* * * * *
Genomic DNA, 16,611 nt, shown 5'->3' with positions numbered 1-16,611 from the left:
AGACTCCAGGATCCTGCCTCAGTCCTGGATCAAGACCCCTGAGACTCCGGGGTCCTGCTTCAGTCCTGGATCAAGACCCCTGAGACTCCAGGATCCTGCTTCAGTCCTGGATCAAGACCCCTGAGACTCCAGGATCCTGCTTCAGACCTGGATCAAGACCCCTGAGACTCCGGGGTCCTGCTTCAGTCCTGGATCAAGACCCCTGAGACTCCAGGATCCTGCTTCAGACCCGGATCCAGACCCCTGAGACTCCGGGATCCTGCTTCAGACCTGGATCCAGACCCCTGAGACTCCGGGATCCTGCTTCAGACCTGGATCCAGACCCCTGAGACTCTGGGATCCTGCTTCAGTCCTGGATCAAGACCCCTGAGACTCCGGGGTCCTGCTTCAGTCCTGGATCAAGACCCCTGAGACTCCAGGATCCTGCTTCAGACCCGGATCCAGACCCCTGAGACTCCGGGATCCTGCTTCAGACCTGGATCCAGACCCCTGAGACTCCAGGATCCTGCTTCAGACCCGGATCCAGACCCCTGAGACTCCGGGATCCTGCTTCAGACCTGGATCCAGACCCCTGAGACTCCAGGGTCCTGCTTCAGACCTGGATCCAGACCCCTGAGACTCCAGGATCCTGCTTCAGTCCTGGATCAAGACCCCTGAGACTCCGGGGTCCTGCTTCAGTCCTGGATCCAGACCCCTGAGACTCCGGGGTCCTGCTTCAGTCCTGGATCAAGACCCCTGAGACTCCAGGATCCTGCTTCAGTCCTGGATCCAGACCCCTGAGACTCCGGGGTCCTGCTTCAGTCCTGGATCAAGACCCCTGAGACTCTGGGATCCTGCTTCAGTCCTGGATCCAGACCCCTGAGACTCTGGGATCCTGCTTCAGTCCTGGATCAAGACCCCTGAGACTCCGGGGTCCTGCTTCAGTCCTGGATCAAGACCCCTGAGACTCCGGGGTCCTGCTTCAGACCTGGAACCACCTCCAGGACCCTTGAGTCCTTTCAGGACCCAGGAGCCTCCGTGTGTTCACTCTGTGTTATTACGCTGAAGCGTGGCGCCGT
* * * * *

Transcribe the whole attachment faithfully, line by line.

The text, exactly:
Genomic DNA, 16,611 nt, shown 5'->3' with positions numbered 1-16,611 from the left:
AGACTCCAGGATCCTGCCTCAGTCCTGGATCAAGACCCCTGAGACTCCGGGGTCCTGCTTCAGTCCTGGATCAAGACCCCTGAGACTCCAGGATCCTGCTTCAGTCCTGGATCAAGACCCCTGAGACTCCAGGATCCTGCTTCAGACCTGGATCAAGACCCCTGAGACTCCGGGGTCCTGCTTCAGTCCTGGATCAAGACCCCTGAGACTCCAGGATCCTGCTTCAGACCCGGATCCAGACCCCTGAGACTCCGGGATCCTGCTTCAGACCTGGATCCAGACCCCTGAGACTCCGGGATCCTGCTTCAGACCTGGATCCAGACCCCTGAGACTCTGGGATCCTGCTTCAGTCCTGGATCAAGACCCCTGAGACTCCGGGGTCCTGCTTCAGTCCTGGATCAAGACCCCTGAGACTCCAGGATCCTGCTTCAGACCCGGATCCAGACCCCTGAGACTCCGGGATCCTGCTTCAGACCTGGATCCAGACCCCTGAGACTCCAGGATCCTGCTTCAGACCCGGATCCAGACCCCTGAGACTCCGGGATCCTGCTTCAGACCTGGATCCAGACCCCTGAGACTCCAGGGTCCTGCTTCAGACCTGGATCCAGACCCCTGAGACTCCAGGATCCTGCTTCAGTCCTGGATCAAGACCCCTGAGACTCCGGGGTCCTGCTTCAGTCCTGGATCCAGACCCCTGAGACTCCGGGGTCCTGCTTCAGTCCTGGATCAAGACCCCTGAGACTCCAGGATCCTGCTTCAGTCCTGGATCCAGACCCCTGAGACTCCGGGGTCCTGCTTCAGTCCTGGATCAAGACCCCTGAGACTCTGGGATCCTGCTTCAGTCCTGGATCCAGACCCCTGAGACTCTGGGATCCTGCTTCAGTCCTGGATCAAGACCCCTGAGACTCCGGGGTCCTGCTTCAGTCCTGGATCAAGACCCCTGAGACTCCGGGGTCCTGCTTCAGACCTGGAACCACCTCCAGGACCCTTGAGTCCTTTCAGGACCCAGGAGCCTCCGTGTGTTCACTCTGTGTTATTACGCTGAAGCGTGGCGCCGT